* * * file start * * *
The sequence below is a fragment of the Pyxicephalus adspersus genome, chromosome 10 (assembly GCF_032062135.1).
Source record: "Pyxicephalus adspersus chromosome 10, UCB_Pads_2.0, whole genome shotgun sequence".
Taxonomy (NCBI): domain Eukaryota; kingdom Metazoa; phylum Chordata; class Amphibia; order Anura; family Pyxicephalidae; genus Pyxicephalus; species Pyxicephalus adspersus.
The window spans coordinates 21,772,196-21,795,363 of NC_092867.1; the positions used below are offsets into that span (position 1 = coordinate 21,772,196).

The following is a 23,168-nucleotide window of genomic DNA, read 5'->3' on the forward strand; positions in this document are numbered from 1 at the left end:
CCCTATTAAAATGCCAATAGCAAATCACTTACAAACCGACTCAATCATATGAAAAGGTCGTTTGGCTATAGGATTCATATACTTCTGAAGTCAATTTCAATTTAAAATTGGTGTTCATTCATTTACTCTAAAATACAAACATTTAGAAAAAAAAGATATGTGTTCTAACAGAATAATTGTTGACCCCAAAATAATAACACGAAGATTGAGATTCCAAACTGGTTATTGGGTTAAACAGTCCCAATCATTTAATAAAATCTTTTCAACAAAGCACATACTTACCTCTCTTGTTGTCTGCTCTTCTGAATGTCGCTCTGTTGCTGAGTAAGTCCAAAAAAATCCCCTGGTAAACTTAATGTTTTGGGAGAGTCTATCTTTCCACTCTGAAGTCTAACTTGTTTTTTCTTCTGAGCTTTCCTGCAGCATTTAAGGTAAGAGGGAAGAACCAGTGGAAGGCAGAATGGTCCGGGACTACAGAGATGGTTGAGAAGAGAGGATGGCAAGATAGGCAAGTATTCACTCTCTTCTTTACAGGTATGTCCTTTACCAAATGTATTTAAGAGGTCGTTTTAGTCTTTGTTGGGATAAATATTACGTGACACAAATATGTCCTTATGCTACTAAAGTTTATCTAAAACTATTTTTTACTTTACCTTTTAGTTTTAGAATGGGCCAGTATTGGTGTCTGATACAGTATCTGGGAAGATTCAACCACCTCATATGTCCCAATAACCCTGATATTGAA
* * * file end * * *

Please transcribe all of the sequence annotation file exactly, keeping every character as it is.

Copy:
The sequence below is a fragment of the Pyxicephalus adspersus genome, chromosome 10 (assembly GCF_032062135.1).
Source record: "Pyxicephalus adspersus chromosome 10, UCB_Pads_2.0, whole genome shotgun sequence".
Taxonomy (NCBI): domain Eukaryota; kingdom Metazoa; phylum Chordata; class Amphibia; order Anura; family Pyxicephalidae; genus Pyxicephalus; species Pyxicephalus adspersus.
The window spans coordinates 21,772,196-21,795,363 of NC_092867.1; the positions used below are offsets into that span (position 1 = coordinate 21,772,196).

The following is a 23,168-nucleotide window of genomic DNA, read 5'->3' on the forward strand; positions in this document are numbered from 1 at the left end:
CCCTATTAAAATGCCAATAGCAAATCACTTACAAACCGACTCAATCATATGAAAAGGTCGTTTGGCTATAGGATTCATATACTTCTGAAGTCAATTTCAATTTAAAATTGGTGTTCATTCATTTACTCTAAAATACAAACATTTAGAAAAAAAAGATATGTGTTCTAACAGAATAATTGTTGACCCCAAAATAATAACACGAAGATTGAGATTCCAAACTGGTTATTGGGTTAAACAGTCCCAATCATTTAATAAAATCTTTTCAACAAAGCACATACTTACCTCTCTTGTTGTCTGCTCTTCTGAATGTCGCTCTGTTGCTGAGTAAGTCCAAAAAAATCCCCTGGTAAACTTAATGTTTTGGGAGAGTCTATCTTTCCACTCTGAAGTCTAACTTGTTTTTTCTTCTGAGCTTTCCTGCAGCATTTAAGGTAAGAGGGAAGAACCAGTGGAAGGCAGAATGGTCCGGGACTACAGAGATGGTTGAGAAGAGAGGATGGCAAGATAGGCAAGTATTCACTCTCTTCTTTACAGGTATGTCCTTTACCAAATGTATTTAAGAGGTCGTTTTAGTCTTTGTTGGGATAAATATTACGTGACACAAATATGTCCTTATGCTACTAAAGTTTATCTAAAACTATTTTTTACTTTACCTTTTAGTTTTAGAATGGGCCAGTATTGGTGTCTGATACAGTATCTGGGAAGATTCAACCACCTCATATGTCCCAATAACCCTGATATTGAA